Apply Now


A Day in the Life of Our Students

   After apprenticing with Rehoboth Pictures, recent Film Connection grad Noah Cook (Dallas, TX) isn’t wasting any time. He’s just wrapped his own short film based on a family story:   “My dad had a really weird and interesting childhood, and there was a story he always told me about… I went to South by Southwest…and I saw this short film where it started out with some dudes talking, and then they showed the story. I was like, I really like that. I want to do something like that.”   When asked if he has any advice on how students can make the most of their time in the program, Noah says, “You have to see it as an opportunity…you’re going to get as much out of it as you put in. You’ve been put with this mentor who has access to all these cool toys and spaces and stuff, and you have to get involved, or nothing will happen. If you don’t try everything, you won’t know, especially if you’re trying to figure out what you like. You need to try, like on one project, do sound. On one project do as much camera as they’ll let you, maybe even just shadow the camera guy and, on something else, do some editing. I just think that’s the biggest thing, with Film Connection especially, is just to really apply yourself.”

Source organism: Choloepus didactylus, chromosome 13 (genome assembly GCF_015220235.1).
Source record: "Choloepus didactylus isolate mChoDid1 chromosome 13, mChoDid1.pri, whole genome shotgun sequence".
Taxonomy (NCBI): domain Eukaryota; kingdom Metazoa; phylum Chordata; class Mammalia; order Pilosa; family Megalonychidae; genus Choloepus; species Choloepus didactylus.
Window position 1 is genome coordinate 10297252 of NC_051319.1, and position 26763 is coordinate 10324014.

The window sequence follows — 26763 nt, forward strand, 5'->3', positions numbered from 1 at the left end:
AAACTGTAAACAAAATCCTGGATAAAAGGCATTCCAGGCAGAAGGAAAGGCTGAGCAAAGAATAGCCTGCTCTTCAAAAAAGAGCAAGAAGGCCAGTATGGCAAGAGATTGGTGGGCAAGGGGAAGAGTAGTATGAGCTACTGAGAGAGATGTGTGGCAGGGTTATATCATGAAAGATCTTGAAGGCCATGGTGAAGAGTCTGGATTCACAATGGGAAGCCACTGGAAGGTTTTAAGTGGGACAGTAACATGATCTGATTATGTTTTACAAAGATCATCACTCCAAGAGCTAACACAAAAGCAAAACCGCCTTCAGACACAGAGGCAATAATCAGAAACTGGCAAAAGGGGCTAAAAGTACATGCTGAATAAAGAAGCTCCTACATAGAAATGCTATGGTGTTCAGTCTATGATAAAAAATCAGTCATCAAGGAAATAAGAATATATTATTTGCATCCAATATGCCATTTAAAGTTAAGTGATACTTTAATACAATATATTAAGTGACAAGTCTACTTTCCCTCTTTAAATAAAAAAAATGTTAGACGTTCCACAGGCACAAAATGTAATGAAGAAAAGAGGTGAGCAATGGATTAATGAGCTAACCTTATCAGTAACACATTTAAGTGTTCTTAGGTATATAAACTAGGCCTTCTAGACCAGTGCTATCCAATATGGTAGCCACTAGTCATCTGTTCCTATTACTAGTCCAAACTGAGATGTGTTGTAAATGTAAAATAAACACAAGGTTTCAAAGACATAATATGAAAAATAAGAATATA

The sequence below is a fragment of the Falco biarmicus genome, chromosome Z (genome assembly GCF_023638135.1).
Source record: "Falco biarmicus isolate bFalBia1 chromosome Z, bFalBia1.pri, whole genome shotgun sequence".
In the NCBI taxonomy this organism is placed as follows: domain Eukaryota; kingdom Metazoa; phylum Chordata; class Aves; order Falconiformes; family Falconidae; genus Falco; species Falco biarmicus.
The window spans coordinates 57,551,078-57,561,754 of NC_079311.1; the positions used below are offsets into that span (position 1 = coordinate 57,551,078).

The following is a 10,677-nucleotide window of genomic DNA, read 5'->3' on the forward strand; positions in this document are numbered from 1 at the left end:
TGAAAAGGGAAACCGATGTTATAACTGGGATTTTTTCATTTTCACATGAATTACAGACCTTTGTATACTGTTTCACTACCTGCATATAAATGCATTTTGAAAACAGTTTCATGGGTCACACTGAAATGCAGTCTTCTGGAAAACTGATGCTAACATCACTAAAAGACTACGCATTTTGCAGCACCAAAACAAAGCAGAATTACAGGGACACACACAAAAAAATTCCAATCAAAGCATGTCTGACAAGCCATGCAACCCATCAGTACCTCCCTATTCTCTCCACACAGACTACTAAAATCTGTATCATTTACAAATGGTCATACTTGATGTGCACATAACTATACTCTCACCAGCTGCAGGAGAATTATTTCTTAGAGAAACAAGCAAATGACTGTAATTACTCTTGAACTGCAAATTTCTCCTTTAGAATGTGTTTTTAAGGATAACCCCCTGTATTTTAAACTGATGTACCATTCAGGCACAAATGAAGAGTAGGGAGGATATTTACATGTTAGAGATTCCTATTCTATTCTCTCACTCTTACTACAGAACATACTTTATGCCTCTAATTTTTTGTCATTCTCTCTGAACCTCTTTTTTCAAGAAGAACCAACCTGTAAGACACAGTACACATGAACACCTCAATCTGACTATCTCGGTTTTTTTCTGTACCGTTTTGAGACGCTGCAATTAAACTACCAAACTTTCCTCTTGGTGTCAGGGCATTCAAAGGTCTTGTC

L to R: Artist Saxx, Mike Brown, and RC mentor Jim Fox

L to R: Artist Saxx, Mike Brown, and RC mentor Jim Fox